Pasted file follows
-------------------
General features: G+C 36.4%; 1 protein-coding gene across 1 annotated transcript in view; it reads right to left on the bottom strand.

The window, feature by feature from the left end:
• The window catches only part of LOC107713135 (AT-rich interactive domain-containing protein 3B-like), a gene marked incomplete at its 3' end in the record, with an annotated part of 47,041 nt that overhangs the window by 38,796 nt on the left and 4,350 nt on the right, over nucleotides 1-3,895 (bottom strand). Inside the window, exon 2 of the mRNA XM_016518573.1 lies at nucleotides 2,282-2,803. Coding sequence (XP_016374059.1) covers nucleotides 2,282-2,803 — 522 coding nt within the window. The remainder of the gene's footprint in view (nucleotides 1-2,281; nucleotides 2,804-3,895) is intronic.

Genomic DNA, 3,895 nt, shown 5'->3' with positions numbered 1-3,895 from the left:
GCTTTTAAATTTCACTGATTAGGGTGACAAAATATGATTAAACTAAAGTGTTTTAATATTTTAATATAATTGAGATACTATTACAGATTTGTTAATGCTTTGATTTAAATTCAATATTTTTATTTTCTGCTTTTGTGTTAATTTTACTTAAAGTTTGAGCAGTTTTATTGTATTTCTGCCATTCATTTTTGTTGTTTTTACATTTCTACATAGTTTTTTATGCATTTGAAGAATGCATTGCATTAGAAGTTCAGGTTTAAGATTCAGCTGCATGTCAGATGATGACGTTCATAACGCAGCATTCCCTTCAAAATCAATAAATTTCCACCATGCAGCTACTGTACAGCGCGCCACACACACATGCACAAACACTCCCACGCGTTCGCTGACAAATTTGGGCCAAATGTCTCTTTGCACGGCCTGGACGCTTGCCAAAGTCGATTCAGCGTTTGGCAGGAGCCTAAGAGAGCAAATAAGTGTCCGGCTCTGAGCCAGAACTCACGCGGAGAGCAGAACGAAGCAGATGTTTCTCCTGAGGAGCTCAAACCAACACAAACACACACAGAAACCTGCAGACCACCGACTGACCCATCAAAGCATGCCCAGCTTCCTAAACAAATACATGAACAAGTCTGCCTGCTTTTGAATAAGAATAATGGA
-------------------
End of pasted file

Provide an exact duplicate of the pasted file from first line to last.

General features: G+C 36.4%; 1 protein-coding gene across 1 annotated transcript in view; it reads right to left on the bottom strand.

The window, feature by feature from the left end:
• The window catches only part of LOC107713135 (AT-rich interactive domain-containing protein 3B-like), a gene marked incomplete at its 3' end in the record, with an annotated part of 47,041 nt that overhangs the window by 38,796 nt on the left and 4,350 nt on the right, over nucleotides 1-3,895 (bottom strand). Inside the window, exon 2 of the mRNA XM_016518573.1 lies at nucleotides 2,282-2,803. Coding sequence (XP_016374059.1) covers nucleotides 2,282-2,803 — 522 coding nt within the window. The remainder of the gene's footprint in view (nucleotides 1-2,281; nucleotides 2,804-3,895) is intronic.

Genomic DNA, 3,895 nt, shown 5'->3' with positions numbered 1-3,895 from the left:
GCTTTTAAATTTCACTGATTAGGGTGACAAAATATGATTAAACTAAAGTGTTTTAATATTTTAATATAATTGAGATACTATTACAGATTTGTTAATGCTTTGATTTAAATTCAATATTTTTATTTTCTGCTTTTGTGTTAATTTTACTTAAAGTTTGAGCAGTTTTATTGTATTTCTGCCATTCATTTTTGTTGTTTTTACATTTCTACATAGTTTTTTATGCATTTGAAGAATGCATTGCATTAGAAGTTCAGGTTTAAGATTCAGCTGCATGTCAGATGATGACGTTCATAACGCAGCATTCCCTTCAAAATCAATAAATTTCCACCATGCAGCTACTGTACAGCGCGCCACACACACATGCACAAACACTCCCACGCGTTCGCTGACAAATTTGGGCCAAATGTCTCTTTGCACGGCCTGGACGCTTGCCAAAGTCGATTCAGCGTTTGGCAGGAGCCTAAGAGAGCAAATAAGTGTCCGGCTCTGAGCCAGAACTCACGCGGAGAGCAGAACGAAGCAGATGTTTCTCCTGAGGAGCTCAAACCAACACAAACACACACAGAAACCTGCAGACCACCGACTGACCCATCAAAGCATGCCCAGCTTCCTAAACAAATACATGAACAAGTCTGCCTGCTTTTGAATAAGAATAATGGA